It all started with an email to the baypiggies mailing list. An acquisition editor for Packt was looking for authors to expand their line of python cookbooks. For some reason I can't remember, I thought they wanted to put together a multi-author cookbook, where each author contributes a few recipes. That sounded doable, because I'd already written a number of articles that could serve as the basis for a few recipes. So I replied with links to the following articles:
The reply back was:
The next step is to come up with around 8-14 topics/chapters and around 80-100 recipes for the book as a whole.
My first reaction was "WTF?? No way!" But luckily, I didn't send that email. Instead, I took a couple days to think it over, and realized that maybe I could come up with that many recipes, if I broke my knowledge down into small pieces. I also decided to choose recipes that I didn't already know how to write, and use them as motivation for learning & research. So I replied back with a list of 92 recipes, and got to work. Not surprisingly, the original list of 92 changed significantly while writing the book, and I believe the final recipe count is 81.
I was keenly aware that there'd be some necessary overlap with the original NLTK book, Natural Language Processing with Python. But I did my best to minimize that overlap, and to present a different take on similar content. And there's a number of recipes that (as far as I know) you can't find anywhere else, the largest group of which can be found in Chapter 6, Transforming Chunks and Trees. I'm very pleased with the result, and I hope everyone who buys the book is too. I'd like to think that Python Text Processing with NLTK 2.0 Cookbook is the practical companion to the more teaching oriented Natural Language Processing with Python.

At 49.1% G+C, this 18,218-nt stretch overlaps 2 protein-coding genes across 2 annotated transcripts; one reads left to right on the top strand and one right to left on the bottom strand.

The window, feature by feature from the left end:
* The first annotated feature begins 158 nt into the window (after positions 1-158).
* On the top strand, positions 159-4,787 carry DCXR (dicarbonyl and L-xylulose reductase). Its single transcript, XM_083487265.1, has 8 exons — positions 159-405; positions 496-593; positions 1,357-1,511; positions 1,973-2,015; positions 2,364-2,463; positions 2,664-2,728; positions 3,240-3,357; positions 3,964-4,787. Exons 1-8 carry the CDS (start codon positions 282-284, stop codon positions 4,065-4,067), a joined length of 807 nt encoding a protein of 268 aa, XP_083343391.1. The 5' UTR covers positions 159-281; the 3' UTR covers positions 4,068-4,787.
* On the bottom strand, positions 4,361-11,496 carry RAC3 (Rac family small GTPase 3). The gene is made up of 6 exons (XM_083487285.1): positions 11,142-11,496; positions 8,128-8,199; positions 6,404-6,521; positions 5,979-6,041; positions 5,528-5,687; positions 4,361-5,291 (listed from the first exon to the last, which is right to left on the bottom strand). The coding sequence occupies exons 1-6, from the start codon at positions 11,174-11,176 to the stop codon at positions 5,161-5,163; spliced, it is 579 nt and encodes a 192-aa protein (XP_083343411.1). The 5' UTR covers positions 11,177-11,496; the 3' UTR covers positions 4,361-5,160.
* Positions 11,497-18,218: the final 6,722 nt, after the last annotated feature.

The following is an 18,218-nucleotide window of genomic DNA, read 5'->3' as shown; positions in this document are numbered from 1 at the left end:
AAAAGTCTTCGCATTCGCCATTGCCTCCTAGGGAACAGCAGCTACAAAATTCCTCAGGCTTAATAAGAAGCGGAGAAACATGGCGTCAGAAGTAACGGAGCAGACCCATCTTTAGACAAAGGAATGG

If you'd like a taste of the book, checkout the online sample chapter (pdf) Chapter 3, Custom Corpora, which details how many of the included corpus readers work, how to use them, and how to create your own corpus readers. The last recipe shows you how to create a corpus reader on top of MongoDB, and it should be fairly easy to modify for use with any other database.
Packt has also published two excerpts from Chapter 8, Distributed Processing and Handling Large Datasets, which are partially based on those original 2 articles:
The original client, which still exists as erldis_client.erl, implements asynchronous pipelining. This means you send a bunch of redis commands, then collect all the results at the end. This didn't work for me, as I needed a client that could handle parallel synchronous requests from multiple concurrent processes. So I copied erldis_client.erl to erldis_sync_client.erl and modified it to send replies back as soon as they are received from redis (in FIFO order). Many thanks to dialtone_ for writing the original erldis app as I'm not sure I would've created the synchronous client without it. And thanks to cstar for patches, such as making erldis_sync_client the default client for all functions in erldis.erl.
In addition to the synchronous client, I've added some extra functions and modules to make interfacing with redis more erlangy. Here's a brief overview...
- calls your function with the client PID as the argument
- stops the client